IMDb > Pay Day (1922/I)

Pay Day (1922/I) More at IMDbPro »


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Release Date:
2 April 1922 (USA) See more »
Charlie is an expert bricklayer. He has lots of fun and work and enjoys himself greatly while at the saloon... See more » | Add synopsis »
(14 articles)
Busan unveils 2014 line-up
 (From ScreenDaily. 2 September 2014, 1:19 PM, PDT)

Busan Festival Selection Puts Emphasis on Greater China
 (From Variety - Film News. 1 September 2014, 8:35 PM, PDT)

Watch Live: Obama Delivers Remarks on Equal Pay Day
 (From Mediaite - TV. 8 April 2014, 8:35 AM, PDT)

User Reviews:
Chaplin's best short comedy ever? See more (22 total) »


  (in credits order) (verified as complete)

Charles Chaplin ... Laborer (as Charlie Chaplin)
Phyllis Allen ... His Wife
Mack Swain ... Foreman

Edna Purviance ... Foreman's Daughter

Syd Chaplin ... Charlie's Friend and Lunch Cart Owner
Albert Austin ... Workman
John Rand ... Workman
Loyal Underwood ... Workman
Henry Bergman ... Drinking Companion
Al Ernest Garcia ... Drinking Companion and Policeman
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Directed by
Charles Chaplin  (as Charlie Chaplin)
Writing credits
(in alphabetical order)
Charles Chaplin  (as Charlie Chaplin)

Produced by
Charles Chaplin .... producer (as Charlie Chaplin)
Original Music by
Charles Chaplin (1971) (as Charlie Chaplin)
Cinematography by
Roland Totheroh (uncredited)
Film Editing by
Charles Chaplin (uncredited)
Art Direction by
Charles D. Hall (uncredited)
Second Unit Director or Assistant Director
Charles Reisner .... assistant director (uncredited)
Camera and Electrical Department
Jack Wilson .... second camera operator (uncredited)
Costume and Wardrobe Department
Mother Vinot .... seamstress (uncredited)
Music Department
Eric James .... music associate (1971)
Eric Rogers .... conductor (1971)
Eric Rogers .... orchestrator (1971)
Transportation Department
Toraichi Kono .... driver: Mr. Chaplin (uncredited)
Other crew
Nellie Bly Baker .... secretary: Mr. Chaplin (uncredited)
Elsie Codd .... unit publicist (uncredited)
Tom Harrington .... assistant: Mr. Chaplin (uncredited)
Crew verified as complete

Production CompaniesDistributorsOther Companies
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Additional Details

Also Known As:
USA:21 min (TCM print)
Aspect Ratio:
1.33 : 1 See more »
Sound Mix:
Mono (Westrex Recording System) (re-issue) | Silent
Argentina:Atp | USA:TV-G (TV rating)

Did You Know?

Reportedly Charles Chaplin's favorite among his own short films.See more »
Foreman:[the Laborer's digging up tiny bunches of dirt] You're working by the hour, not the ounce!See more »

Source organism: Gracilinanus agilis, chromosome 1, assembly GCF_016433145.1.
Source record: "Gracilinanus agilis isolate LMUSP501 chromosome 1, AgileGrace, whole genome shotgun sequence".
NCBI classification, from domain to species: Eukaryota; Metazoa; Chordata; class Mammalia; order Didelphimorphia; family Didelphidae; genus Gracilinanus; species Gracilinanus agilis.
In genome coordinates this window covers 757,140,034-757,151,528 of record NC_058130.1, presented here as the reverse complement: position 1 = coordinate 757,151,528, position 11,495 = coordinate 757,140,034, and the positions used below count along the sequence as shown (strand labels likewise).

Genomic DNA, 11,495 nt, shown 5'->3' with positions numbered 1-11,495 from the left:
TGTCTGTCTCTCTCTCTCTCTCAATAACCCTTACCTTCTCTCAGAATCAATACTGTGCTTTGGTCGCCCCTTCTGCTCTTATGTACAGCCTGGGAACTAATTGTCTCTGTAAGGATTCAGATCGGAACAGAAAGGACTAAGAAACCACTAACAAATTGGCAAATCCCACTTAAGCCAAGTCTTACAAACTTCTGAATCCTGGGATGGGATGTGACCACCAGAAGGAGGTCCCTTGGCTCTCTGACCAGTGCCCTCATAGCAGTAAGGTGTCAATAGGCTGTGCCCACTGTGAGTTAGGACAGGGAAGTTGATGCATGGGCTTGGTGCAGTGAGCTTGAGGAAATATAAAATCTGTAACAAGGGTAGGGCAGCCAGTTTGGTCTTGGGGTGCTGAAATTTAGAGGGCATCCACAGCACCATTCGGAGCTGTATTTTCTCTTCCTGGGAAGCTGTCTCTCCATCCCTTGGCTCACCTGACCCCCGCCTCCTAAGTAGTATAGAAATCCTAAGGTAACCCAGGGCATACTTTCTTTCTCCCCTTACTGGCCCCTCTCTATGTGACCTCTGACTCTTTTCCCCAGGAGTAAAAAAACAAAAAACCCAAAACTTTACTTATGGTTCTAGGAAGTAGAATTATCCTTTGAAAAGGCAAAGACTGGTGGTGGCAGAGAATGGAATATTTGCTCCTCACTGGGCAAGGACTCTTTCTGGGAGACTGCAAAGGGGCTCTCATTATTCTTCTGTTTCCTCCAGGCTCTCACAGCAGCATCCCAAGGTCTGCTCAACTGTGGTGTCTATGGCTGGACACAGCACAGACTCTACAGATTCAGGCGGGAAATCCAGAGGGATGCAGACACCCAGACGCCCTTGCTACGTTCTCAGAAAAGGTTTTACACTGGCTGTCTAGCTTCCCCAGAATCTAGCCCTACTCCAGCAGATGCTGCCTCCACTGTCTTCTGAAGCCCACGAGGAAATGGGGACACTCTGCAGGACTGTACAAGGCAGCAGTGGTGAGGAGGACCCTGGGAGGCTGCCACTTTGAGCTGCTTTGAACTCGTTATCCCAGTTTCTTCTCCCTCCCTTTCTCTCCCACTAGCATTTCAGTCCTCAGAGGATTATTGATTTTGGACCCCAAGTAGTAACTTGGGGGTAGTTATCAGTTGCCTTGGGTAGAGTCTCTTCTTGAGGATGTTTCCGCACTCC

Movie Connections:
Referenced in Chaplin Today: The Kid (2003) (TV)See more »


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10 out of 12 people found the following review useful.
Chaplin's best short comedy ever?, 25 July 2001
Author: Michael DeZubiria ( from Luoyang, China

Pay Day is definitely one of the best of all of Charlie Chaplin's early short comedies, and that's not even just because it is now placed at the end of The Gold Rush, Chaplin's own favorite of his films. Charlie plays a construction worker who shows up to work late to a job at which his boss is clearly a tyrant. The part where Charlie is in the ditch strenuously digging and only coming up with tiny bits of dirt is one of the funniest parts of the entire film. And then, of course, you have the classic brick throwing scene, which was sure to have knocked people off of their seats when they first saw it in 1922.

But Pay Day is not just another slapstick comedy, it's also got one of the better stories of Chaplin's early, short films. His misadventures at work set up the scene for his underpayment (which seemed not to be enough pay because Charlie was uneducated and added wrong – 2+2+2+2=9), and his eventual confrontations with his beast of a wife. When she takes nearly all of his paycheck, he sneaks away to a bar to get drunk, finally making it home at 5am, only to find his horrendous wife sleeping with a rolling pin. It is another classic moment when he sneaks into the bathroom (hoping to have convinced his wife that he has already left for work) and goes to jump into the bathtub full of laundry, only to find that it is also full of water.

While Pay Day does present a steady stream of slapstick comedy (which was, of course, one of Chaplin's greatest skills), it is also a fairly involved story, which few of his short films had, but which were almost always very well done. He again presents the predicament of the working man, both in his work environment as well as an amusing comment on the working man's home life. If you are interested in Chaplin's work or in slapstick comedy in general, Pay Day is a must see.

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